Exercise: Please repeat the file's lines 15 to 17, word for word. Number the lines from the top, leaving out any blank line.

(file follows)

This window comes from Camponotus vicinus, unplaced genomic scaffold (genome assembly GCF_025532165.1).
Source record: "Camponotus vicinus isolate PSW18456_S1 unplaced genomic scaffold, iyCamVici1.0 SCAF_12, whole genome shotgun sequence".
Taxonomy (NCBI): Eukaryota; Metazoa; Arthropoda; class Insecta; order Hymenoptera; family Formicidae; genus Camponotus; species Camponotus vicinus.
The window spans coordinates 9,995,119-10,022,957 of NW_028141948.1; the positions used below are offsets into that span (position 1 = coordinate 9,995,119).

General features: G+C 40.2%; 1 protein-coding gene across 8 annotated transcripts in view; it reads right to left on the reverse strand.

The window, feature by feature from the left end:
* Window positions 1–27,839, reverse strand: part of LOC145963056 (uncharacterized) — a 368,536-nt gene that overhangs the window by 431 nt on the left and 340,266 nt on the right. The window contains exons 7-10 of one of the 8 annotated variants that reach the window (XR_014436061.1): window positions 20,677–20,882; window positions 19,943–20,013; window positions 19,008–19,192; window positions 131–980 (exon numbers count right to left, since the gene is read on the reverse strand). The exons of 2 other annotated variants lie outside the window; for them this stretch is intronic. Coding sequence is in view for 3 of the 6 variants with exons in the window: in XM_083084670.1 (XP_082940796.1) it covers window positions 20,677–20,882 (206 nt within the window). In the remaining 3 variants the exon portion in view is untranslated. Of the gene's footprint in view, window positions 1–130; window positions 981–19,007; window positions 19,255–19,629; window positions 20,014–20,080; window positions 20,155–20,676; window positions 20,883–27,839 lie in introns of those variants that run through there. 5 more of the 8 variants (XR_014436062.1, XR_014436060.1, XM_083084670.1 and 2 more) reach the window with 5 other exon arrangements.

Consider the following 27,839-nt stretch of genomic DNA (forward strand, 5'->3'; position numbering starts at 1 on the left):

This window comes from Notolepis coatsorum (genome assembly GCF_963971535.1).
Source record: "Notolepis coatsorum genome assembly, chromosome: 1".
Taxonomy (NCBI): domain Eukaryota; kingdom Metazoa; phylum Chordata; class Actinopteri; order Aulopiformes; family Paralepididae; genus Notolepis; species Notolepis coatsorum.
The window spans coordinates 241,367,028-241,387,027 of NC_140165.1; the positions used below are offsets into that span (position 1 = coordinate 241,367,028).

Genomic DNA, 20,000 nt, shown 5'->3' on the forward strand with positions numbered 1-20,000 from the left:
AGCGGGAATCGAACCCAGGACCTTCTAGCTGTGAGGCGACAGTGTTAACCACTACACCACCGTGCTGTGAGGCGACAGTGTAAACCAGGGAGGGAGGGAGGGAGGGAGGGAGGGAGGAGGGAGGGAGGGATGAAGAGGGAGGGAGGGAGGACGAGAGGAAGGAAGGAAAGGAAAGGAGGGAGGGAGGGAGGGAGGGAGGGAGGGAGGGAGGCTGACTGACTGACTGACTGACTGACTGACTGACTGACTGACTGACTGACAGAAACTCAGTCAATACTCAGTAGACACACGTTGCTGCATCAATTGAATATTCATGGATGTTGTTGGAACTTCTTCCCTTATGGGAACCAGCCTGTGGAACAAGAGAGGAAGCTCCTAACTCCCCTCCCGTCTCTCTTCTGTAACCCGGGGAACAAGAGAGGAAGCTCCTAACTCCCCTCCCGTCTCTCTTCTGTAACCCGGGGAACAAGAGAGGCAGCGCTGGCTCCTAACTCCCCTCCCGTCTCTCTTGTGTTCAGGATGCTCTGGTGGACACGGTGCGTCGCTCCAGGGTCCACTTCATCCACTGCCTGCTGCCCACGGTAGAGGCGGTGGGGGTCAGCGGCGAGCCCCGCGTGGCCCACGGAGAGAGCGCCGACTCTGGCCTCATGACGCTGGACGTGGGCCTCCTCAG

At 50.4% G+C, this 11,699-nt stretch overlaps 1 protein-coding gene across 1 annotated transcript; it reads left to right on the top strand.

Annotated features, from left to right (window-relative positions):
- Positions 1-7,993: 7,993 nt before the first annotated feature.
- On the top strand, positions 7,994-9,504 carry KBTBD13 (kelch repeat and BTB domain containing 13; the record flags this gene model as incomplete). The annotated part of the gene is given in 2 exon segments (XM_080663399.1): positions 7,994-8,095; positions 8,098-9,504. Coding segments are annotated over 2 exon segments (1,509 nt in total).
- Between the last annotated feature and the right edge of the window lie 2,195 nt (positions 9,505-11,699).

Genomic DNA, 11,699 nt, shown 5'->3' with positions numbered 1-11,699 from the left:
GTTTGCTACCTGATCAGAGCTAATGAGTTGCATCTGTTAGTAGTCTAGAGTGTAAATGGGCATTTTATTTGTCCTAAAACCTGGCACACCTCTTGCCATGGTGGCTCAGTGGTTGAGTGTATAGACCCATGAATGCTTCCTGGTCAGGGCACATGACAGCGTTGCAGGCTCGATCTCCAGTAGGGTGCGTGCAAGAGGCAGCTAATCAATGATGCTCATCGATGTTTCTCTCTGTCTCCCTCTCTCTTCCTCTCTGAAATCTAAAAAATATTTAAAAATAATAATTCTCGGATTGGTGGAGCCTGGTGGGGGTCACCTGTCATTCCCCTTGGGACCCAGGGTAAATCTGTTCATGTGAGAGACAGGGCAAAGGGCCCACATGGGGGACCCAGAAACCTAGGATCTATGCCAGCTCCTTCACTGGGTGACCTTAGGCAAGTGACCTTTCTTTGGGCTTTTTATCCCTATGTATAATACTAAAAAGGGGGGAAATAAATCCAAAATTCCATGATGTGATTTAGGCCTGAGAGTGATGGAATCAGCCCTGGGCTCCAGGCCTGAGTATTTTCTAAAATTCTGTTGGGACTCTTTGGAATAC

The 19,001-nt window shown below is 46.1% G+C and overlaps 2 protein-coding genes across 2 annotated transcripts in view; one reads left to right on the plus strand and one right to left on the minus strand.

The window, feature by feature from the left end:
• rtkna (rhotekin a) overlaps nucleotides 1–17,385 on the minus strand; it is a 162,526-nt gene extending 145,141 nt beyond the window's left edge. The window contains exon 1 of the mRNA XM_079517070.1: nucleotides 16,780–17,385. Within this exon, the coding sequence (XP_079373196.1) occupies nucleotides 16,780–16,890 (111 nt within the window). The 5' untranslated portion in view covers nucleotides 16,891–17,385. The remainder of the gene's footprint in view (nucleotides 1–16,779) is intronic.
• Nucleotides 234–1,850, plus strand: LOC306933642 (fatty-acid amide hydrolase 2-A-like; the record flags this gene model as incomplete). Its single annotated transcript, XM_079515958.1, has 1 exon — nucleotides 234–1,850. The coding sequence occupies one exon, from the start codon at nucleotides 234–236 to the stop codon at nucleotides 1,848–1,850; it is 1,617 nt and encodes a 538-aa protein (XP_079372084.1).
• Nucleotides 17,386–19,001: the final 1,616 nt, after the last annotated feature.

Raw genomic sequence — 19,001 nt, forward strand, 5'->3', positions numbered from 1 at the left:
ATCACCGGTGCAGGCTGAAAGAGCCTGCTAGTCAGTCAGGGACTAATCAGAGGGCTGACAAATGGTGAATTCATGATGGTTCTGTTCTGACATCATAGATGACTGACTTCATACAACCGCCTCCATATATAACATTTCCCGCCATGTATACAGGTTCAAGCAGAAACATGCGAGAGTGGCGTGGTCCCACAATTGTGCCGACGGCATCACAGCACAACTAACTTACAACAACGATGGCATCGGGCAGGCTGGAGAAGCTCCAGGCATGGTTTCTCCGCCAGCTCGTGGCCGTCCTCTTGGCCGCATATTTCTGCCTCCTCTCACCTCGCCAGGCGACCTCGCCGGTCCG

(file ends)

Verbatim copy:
At 50.4% G+C, this 11,699-nt stretch overlaps 1 protein-coding gene across 1 annotated transcript; it reads left to right on the top strand.

Annotated features, from left to right (window-relative positions):
- Positions 1-7,993: 7,993 nt before the first annotated feature.